In order for seating to be DDA compliant it should be highly visible, with a bold side profile, and in a colour and luminance that contrast with immediate surroundings and surfaces.  Alterations to the colour and/or finish of seating in certain locations may need to be made or the addition of contrasting banding or reflective strips may be required.

Seat supports must not have visible base plates and should not extend beyond the profile of the seat where they could create a trip hazard.


Seat surface heights are crucial to the comfort of individuals if seating is to be used for prolonged periods.  If a seat is too high or too low, or if there are no arm or back rests, a person may experience considerable discomfort as a result of poor posture.  They may also have difficulty rising from a seated position if the seat is set too low, or if it has no armrests.  Sitting on a slight slope can be very uncomfortable for wheelchair users.

Guidance on conventional seat heights varies over the range of 420-580mm, with a median height of 470-480mm and a common height being between 450mm and 475mm.  Seat heights slightly greater than the normal 450mm are more convenient for people with restricted mobility.

Although conventional seating to these dimensions will meet the needs of most disabled people, there are some who find perch-type seating, against which people half lean and half sit, easier to use.  Perch seating is recommended at a height of 700mm.

If space permits, it is helpful for people of restricted growth (and children) if there are some seats at a lower level than the standard height.  Where possible, seats of varied height and width, ie higher and/or wider than standard seating, should also be provided for people of large stature or those with restricted leg movements.  Offering seat designs that provide alternate seat heights may be feasible and, for instance, 490mm and 585mm will meet the requirements of most people.  Seat widths are recommended to be a minimum 500mm.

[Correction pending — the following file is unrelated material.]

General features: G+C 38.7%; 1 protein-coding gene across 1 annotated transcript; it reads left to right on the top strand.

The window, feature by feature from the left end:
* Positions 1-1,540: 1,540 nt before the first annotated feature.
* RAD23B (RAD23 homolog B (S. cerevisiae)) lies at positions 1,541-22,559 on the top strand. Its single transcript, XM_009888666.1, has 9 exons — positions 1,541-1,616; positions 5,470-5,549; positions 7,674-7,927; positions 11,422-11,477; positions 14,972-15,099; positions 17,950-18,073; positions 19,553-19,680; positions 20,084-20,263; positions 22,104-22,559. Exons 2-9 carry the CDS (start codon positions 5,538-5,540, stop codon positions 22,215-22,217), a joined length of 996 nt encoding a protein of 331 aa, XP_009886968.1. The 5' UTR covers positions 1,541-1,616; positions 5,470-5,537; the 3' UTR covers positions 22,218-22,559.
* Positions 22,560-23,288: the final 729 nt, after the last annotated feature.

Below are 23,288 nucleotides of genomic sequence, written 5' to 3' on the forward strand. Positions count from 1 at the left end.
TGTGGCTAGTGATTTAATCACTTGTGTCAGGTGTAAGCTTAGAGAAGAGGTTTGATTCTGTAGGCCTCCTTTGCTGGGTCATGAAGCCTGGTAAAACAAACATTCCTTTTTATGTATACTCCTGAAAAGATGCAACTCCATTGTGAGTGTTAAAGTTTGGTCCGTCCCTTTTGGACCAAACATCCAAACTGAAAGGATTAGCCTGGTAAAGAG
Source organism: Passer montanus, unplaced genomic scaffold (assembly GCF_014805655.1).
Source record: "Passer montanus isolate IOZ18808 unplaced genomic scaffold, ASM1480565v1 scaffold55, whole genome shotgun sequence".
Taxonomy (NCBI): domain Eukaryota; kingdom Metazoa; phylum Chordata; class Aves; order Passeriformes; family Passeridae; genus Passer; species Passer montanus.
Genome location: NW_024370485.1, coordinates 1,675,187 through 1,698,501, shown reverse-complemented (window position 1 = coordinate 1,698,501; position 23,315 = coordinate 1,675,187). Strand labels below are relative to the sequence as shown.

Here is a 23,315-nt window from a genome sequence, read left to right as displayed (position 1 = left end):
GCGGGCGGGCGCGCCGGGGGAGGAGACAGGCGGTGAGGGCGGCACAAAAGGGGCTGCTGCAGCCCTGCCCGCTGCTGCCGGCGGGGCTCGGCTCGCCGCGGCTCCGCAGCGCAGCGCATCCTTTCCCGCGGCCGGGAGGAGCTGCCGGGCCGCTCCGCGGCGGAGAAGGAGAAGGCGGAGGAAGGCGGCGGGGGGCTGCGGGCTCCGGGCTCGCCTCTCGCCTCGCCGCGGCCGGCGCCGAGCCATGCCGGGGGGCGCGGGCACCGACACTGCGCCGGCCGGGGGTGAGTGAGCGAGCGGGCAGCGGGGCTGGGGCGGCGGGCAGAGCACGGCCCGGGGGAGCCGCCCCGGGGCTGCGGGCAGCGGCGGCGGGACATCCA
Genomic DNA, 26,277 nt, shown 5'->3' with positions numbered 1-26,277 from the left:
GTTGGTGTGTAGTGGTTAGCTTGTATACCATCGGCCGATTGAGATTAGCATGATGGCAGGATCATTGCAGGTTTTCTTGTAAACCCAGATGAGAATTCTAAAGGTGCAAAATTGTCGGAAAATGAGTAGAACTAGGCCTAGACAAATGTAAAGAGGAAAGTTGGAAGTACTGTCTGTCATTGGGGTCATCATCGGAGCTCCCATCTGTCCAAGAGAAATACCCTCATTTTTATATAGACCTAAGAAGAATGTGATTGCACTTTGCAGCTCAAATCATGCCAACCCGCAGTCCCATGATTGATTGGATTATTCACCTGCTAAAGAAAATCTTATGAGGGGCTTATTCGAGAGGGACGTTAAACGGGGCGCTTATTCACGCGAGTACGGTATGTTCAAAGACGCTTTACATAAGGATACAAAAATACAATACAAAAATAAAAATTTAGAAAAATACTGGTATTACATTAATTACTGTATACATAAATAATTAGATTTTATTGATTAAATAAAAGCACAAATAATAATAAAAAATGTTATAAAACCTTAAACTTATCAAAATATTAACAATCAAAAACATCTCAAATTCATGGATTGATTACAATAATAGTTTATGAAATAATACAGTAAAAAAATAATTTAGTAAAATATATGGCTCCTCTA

Seating profile


Some people find armrests helpful to provide additional support when standing and sitting and, if included, these should be placed approx 200mm above seat level.  A mixture of seating options, with or without arms, should be provided but seats placed in a row should either all have armrests or no armrests; a mixture within a single row can cause difficulties for visually impaired people.  Armrests may be omitted from ends of some seats to aid wheelchair users and parents with pushchairs.

Armrests should be of circular cross section and the ends must be rounded if not connected to the seat.  On longer seats, an additional third arm, mid way along the length can be helpful but reduces the usable sitting space (it does also have the benefit of preventing rough sleeping).  The addition of a back rest also makes for a more comfortable seating position.Seating profile side Background: this post was originally partly prepared through my role as a member of the technical comittee of the the Landscape Institute and partly as Woodhouse continue to consult with clients, charities and landscape architects on the subject of the DDA.